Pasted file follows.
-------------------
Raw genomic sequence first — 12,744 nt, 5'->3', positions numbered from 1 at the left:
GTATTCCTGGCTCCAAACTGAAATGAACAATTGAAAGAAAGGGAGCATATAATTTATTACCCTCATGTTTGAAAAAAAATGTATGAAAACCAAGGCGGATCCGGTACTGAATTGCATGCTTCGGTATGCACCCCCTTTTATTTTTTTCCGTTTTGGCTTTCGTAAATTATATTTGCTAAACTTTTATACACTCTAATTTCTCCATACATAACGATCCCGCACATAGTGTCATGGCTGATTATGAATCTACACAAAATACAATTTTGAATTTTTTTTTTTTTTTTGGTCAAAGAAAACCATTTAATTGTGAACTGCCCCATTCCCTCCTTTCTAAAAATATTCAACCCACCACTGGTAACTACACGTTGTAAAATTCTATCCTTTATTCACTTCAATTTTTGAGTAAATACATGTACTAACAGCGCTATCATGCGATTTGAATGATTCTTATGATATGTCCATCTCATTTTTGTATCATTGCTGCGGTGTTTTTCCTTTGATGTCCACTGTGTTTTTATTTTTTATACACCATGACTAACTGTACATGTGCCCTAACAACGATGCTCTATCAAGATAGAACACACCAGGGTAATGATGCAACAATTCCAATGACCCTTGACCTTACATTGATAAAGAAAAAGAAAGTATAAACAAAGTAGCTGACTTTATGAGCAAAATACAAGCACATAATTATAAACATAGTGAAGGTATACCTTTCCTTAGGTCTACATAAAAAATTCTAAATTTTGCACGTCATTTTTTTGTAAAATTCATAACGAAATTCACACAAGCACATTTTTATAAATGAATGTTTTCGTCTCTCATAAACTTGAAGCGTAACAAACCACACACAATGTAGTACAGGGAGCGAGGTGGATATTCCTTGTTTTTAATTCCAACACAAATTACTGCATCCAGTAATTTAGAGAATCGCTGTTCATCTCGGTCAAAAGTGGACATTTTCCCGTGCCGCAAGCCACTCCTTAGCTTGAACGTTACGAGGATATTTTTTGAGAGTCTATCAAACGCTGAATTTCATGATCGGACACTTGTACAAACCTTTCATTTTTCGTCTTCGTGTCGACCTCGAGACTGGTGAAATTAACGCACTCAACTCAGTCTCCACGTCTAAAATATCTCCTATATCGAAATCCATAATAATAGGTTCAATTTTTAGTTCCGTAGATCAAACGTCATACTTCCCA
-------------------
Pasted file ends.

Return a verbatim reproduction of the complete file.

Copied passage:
Raw genomic sequence first — 12,744 nt, 5'->3', positions numbered from 1 at the left:
GTATTCCTGGCTCCAAACTGAAATGAACAATTGAAAGAAAGGGAGCATATAATTTATTACCCTCATGTTTGAAAAAAAATGTATGAAAACCAAGGCGGATCCGGTACTGAATTGCATGCTTCGGTATGCACCCCCTTTTATTTTTTTCCGTTTTGGCTTTCGTAAATTATATTTGCTAAACTTTTATACACTCTAATTTCTCCATACATAACGATCCCGCACATAGTGTCATGGCTGATTATGAATCTACACAAAATACAATTTTGAATTTTTTTTTTTTTTTTGGTCAAAGAAAACCATTTAATTGTGAACTGCCCCATTCCCTCCTTTCTAAAAATATTCAACCCACCACTGGTAACTACACGTTGTAAAATTCTATCCTTTATTCACTTCAATTTTTGAGTAAATACATGTACTAACAGCGCTATCATGCGATTTGAATGATTCTTATGATATGTCCATCTCATTTTTGTATCATTGCTGCGGTGTTTTTCCTTTGATGTCCACTGTGTTTTTATTTTTTATACACCATGACTAACTGTACATGTGCCCTAACAACGATGCTCTATCAAGATAGAACACACCAGGGTAATGATGCAACAATTCCAATGACCCTTGACCTTACATTGATAAAGAAAAAGAAAGTATAAACAAAGTAGCTGACTTTATGAGCAAAATACAAGCACATAATTATAAACATAGTGAAGGTATACCTTTCCTTAGGTCTACATAAAAAATTCTAAATTTTGCACGTCATTTTTTTGTAAAATTCATAACGAAATTCACACAAGCACATTTTTATAAATGAATGTTTTCGTCTCTCATAAACTTGAAGCGTAACAAACCACACACAATGTAGTACAGGGAGCGAGGTGGATATTCCTTGTTTTTAATTCCAACACAAATTACTGCATCCAGTAATTTAGAGAATCGCTGTTCATCTCGGTCAAAAGTGGACATTTTCCCGTGCCGCAAGCCACTCCTTAGCTTGAACGTTACGAGGATATTTTTTGAGAGTCTATCAAACGCTGAATTTCATGATCGGACACTTGTACAAACCTTTCATTTTTCGTCTTCGTGTCGACCTCGAGACTGGTGAAATTAACGCACTCAACTCAGTCTCCACGTCTAAAATATCTCCTATATCGAAATCCATAATAATAGGTTCAATTTTTAGTTCCGTAGATCAAACGTCATACTTCCCA